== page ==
Generosity | The genesis of gratitude

The genesis (beginning point) of generosity (exuberant expressions of faith) is gratitude (being thankful for what God has done for us). So, a word about generosity.  First, a word from John Wesley.  In his sermon The Use of Money, his outline was “make all you can, save all you can, give all you can.”  Wesley understood that generosity is paramount for the Christian.
Jim Sheppard has described what he calls “contagious generosity”, and his writing has influenced my understanding of generosity.  Generosity at its core is a lifestyle—a lifestyle in which we share all that we have and who we are as a response to God’s grace.  It is not enough for the church to talk about generosity, nor is it enough for individual Christians to simply commit to being generous.  What makes generosity a real and powerful witness to God’s love is what we do.  Generosity flows from the understanding that all we have, are, or will ever become is not ours to possess: it is to be responsibly shared with others for the advancement of the kingdom and the glory of God.
God knows that our orientation toward money reflects our obedience to the Lordship of Christ.  Our job is to fulfill the Great Commission until Christ’s return. Generosity offers one of the most powerful ways for us to advance the Kingdom.  Best of all, when the church acts with generosity to serve others, it is a clear picture of Christ, who generously gave his life and all He had on the cross that we might find life forever.
Generosity embraces a Biblical understanding of stewardship. That is: (1) God is the owner of everything; (2) What we have has been given to us by God; (3) The resources we possess are assets to be invested in the Kingdom.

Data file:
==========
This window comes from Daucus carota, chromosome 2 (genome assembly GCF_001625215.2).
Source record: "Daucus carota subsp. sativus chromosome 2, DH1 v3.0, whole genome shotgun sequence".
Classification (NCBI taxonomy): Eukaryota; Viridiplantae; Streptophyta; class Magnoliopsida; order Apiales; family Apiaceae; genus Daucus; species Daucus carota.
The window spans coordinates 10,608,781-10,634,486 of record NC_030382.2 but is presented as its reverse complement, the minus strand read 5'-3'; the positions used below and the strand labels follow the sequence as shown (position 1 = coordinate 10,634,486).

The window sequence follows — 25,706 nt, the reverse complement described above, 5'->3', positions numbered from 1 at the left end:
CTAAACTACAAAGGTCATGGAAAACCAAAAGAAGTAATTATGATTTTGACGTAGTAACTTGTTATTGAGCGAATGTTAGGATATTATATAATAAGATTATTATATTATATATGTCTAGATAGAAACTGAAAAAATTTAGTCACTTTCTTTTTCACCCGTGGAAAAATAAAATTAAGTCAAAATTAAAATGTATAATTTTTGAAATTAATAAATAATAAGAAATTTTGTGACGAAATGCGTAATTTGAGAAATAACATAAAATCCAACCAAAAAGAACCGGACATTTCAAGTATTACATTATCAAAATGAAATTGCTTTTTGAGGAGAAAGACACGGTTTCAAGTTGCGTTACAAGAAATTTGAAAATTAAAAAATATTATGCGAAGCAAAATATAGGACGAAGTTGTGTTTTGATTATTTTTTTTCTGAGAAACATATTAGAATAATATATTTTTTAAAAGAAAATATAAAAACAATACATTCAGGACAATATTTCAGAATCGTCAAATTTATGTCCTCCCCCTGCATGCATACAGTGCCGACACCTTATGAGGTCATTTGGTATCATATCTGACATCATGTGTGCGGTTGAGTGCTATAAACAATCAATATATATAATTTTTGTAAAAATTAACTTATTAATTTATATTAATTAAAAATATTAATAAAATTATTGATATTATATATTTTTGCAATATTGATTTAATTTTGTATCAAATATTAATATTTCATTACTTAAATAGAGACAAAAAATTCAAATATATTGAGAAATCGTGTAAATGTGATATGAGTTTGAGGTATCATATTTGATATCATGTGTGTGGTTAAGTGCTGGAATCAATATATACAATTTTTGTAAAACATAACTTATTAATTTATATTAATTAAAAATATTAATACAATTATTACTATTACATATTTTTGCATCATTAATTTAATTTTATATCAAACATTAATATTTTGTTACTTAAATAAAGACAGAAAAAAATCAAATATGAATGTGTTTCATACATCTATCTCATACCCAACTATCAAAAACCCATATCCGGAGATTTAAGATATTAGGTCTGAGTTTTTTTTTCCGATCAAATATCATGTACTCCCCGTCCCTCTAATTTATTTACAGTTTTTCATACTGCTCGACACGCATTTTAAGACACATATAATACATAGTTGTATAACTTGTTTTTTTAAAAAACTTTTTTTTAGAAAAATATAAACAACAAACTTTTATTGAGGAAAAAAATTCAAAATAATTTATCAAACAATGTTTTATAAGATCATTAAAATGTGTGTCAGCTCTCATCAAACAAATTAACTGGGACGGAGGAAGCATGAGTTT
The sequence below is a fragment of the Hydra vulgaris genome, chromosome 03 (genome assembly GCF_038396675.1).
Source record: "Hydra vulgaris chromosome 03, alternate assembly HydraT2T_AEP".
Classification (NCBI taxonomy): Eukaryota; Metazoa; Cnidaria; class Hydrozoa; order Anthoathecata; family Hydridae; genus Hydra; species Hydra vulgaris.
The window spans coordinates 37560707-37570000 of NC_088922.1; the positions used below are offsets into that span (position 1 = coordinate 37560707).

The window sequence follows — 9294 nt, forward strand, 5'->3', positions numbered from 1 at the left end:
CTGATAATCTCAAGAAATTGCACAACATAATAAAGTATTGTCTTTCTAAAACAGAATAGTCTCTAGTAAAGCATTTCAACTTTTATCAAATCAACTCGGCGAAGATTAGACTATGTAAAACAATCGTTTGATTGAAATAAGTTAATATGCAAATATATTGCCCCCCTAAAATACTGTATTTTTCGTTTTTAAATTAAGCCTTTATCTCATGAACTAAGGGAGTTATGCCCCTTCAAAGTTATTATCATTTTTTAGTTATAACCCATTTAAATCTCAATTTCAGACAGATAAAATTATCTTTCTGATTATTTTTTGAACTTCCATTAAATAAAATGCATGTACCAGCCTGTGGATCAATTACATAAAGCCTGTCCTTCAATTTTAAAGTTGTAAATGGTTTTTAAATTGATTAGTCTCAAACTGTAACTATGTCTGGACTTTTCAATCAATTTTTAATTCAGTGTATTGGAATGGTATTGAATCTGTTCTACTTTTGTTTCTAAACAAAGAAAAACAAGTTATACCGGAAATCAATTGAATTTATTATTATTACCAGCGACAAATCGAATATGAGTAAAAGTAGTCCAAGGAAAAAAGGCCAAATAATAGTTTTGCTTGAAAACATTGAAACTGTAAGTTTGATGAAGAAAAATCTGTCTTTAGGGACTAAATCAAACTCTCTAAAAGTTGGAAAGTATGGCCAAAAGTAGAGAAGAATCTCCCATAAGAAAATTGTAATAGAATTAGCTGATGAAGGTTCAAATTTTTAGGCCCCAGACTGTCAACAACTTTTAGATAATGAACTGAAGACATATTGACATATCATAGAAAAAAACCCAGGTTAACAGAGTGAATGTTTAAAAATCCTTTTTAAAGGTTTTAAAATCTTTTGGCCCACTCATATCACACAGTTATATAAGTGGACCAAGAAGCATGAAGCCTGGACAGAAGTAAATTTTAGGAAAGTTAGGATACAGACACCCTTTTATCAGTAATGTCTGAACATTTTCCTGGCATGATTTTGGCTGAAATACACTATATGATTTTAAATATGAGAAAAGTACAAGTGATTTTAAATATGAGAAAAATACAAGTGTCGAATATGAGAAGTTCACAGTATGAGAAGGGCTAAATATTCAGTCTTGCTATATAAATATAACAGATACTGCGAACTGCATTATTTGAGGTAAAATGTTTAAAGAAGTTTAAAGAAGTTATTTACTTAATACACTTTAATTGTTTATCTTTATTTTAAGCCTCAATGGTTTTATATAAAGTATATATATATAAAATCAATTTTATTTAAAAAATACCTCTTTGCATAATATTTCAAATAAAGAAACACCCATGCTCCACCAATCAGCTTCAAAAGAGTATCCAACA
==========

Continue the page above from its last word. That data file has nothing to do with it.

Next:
We are encouraged in our generosity when we understand what it means to be a steward, an overseer, recognizing that what we have is not ours to own and confessing that “Jesus is Lord” over our money, possessions, positions of authority and talents.  Even the faithful Christian is challenged without an appropriate discipline of biblical stewardship in which generosity is essential.  The free gift of the grace of God shapes our faith and leads to the conviction that all that we have—our time, talent, treasure, and witness—is something that we have been given for a purpose.  We cannot separate our acceptance of God’s grace from the practice of generosity.  We are generous because God was first generous with us, freely giving his life for our sake.
Stewardship is more than an obligation.  It’s an opportunity—to witness to the reckless gracious nature of God who gives the free gift of salvation by grace to all who will receive it.   Generosity is the fullest expression of the life of a steward, one who has been given a gift, a gift that must be used wisely and for a purpose, bringing glory to God.